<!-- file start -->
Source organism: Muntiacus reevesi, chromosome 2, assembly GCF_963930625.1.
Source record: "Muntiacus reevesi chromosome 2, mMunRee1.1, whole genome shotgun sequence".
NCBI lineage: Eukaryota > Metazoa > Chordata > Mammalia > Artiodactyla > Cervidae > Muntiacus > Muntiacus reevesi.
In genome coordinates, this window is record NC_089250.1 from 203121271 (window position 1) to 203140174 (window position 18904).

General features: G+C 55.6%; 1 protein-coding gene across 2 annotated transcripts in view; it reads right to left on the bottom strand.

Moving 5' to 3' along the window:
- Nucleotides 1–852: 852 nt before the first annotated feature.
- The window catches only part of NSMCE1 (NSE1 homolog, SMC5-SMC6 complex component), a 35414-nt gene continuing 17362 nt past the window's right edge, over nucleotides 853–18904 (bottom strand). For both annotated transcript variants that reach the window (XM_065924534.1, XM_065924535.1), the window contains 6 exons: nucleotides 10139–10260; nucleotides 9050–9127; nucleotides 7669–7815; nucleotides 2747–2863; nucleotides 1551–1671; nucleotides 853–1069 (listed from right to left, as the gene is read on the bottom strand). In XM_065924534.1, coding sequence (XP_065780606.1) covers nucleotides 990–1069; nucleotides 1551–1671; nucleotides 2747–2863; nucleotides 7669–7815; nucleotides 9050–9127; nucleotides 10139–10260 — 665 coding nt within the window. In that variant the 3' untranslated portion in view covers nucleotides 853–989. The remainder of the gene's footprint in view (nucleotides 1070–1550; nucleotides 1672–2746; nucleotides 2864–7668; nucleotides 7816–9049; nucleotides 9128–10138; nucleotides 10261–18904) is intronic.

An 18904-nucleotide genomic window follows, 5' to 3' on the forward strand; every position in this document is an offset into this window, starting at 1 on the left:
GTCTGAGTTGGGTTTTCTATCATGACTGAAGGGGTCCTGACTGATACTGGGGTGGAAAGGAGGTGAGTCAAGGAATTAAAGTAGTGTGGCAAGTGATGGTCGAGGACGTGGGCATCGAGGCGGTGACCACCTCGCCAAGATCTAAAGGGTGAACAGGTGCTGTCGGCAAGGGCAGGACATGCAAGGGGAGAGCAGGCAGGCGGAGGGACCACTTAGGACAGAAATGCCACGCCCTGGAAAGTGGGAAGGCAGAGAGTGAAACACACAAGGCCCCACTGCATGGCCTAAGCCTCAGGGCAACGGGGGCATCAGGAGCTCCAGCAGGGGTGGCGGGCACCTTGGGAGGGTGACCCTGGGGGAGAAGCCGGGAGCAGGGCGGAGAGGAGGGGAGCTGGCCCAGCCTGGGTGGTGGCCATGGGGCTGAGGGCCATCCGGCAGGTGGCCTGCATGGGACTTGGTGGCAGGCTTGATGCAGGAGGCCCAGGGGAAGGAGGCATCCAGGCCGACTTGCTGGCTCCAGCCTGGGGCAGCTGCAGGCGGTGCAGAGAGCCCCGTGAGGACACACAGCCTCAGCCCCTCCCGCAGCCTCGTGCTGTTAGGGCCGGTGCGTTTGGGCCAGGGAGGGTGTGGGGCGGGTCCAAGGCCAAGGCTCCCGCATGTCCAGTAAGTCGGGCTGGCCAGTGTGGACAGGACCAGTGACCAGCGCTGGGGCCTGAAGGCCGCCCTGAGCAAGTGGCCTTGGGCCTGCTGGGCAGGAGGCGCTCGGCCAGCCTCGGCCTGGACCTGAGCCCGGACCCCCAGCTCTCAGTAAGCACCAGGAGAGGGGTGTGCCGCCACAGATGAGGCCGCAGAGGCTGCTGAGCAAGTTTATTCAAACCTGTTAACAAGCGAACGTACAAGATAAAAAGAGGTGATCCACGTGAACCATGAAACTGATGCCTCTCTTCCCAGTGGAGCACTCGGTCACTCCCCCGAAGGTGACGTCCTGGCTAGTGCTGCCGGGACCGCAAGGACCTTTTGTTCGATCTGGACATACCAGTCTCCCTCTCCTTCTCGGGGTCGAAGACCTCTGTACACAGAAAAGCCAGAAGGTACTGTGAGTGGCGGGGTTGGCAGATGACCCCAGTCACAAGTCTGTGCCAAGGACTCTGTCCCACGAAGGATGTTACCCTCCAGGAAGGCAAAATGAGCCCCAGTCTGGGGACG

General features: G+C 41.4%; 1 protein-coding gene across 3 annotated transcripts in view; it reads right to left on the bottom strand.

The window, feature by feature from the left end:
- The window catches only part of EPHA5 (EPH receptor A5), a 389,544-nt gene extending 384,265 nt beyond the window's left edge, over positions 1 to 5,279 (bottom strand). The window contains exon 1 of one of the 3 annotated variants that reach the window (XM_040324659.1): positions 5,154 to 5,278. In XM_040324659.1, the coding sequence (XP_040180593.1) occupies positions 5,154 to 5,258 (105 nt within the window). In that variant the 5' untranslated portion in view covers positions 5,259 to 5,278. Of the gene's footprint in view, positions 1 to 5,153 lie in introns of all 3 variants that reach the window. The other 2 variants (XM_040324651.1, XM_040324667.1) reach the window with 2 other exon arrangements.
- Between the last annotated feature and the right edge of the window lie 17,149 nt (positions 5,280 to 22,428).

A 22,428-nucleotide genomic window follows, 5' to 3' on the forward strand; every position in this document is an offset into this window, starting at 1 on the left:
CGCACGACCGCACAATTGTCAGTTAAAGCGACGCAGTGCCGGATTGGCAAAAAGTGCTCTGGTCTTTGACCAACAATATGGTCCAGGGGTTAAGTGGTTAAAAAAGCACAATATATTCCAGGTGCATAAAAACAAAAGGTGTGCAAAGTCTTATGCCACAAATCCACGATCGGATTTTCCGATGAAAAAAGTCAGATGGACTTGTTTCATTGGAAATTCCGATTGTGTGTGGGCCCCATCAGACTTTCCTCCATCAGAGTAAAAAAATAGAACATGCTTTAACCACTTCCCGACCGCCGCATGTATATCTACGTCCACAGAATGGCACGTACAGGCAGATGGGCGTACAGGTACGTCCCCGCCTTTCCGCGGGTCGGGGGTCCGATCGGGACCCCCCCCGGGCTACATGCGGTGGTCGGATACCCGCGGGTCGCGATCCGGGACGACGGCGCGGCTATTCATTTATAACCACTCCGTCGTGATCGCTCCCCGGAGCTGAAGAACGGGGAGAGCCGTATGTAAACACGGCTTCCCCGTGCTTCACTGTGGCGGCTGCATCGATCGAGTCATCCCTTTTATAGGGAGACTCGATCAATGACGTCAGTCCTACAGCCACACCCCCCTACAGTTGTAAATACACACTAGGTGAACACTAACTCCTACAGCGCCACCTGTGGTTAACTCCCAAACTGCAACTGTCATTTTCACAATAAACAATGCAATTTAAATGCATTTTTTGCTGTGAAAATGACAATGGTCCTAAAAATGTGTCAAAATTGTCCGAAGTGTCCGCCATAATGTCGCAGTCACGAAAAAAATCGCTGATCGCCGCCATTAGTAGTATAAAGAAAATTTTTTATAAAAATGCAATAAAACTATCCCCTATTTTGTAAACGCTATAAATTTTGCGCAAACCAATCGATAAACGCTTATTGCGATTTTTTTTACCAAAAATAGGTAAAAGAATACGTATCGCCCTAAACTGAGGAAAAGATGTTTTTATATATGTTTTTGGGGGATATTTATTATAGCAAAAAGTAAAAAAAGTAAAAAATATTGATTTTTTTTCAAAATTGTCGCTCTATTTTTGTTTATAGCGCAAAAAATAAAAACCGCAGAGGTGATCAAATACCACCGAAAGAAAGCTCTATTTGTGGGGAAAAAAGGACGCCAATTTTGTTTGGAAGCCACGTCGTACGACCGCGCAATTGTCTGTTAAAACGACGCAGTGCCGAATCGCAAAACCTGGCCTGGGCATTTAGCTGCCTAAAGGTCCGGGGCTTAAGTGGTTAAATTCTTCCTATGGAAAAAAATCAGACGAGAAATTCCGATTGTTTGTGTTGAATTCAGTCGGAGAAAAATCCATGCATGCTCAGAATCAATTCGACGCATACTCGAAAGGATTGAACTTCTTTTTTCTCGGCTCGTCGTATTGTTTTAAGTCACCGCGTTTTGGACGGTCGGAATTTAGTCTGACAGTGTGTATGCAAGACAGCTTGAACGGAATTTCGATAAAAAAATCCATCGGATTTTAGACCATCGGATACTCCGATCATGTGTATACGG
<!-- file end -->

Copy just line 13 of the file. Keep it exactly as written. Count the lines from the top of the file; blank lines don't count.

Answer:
- The window catches only part of EPHA5 (EPH receptor A5), a 389,544-nt gene extending 384,265 nt beyond the window's left edge, over positions 1 to 5,279 (bottom strand). The window contains exon 1 of one of the 3 annotated variants that reach the window (XM_040324659.1): positions 5,154 to 5,278. In XM_040324659.1, the coding sequence (XP_040180593.1) occupies positions 5,154 to 5,258 (105 nt within the window). In that variant the 5' untranslated portion in view covers positions 5,259 to 5,278. Of the gene's footprint in view, positions 1 to 5,153 lie in introns of all 3 variants that reach the window. The other 2 variants (XM_040324651.1, XM_040324667.1) reach the window with 2 other exon arrangements.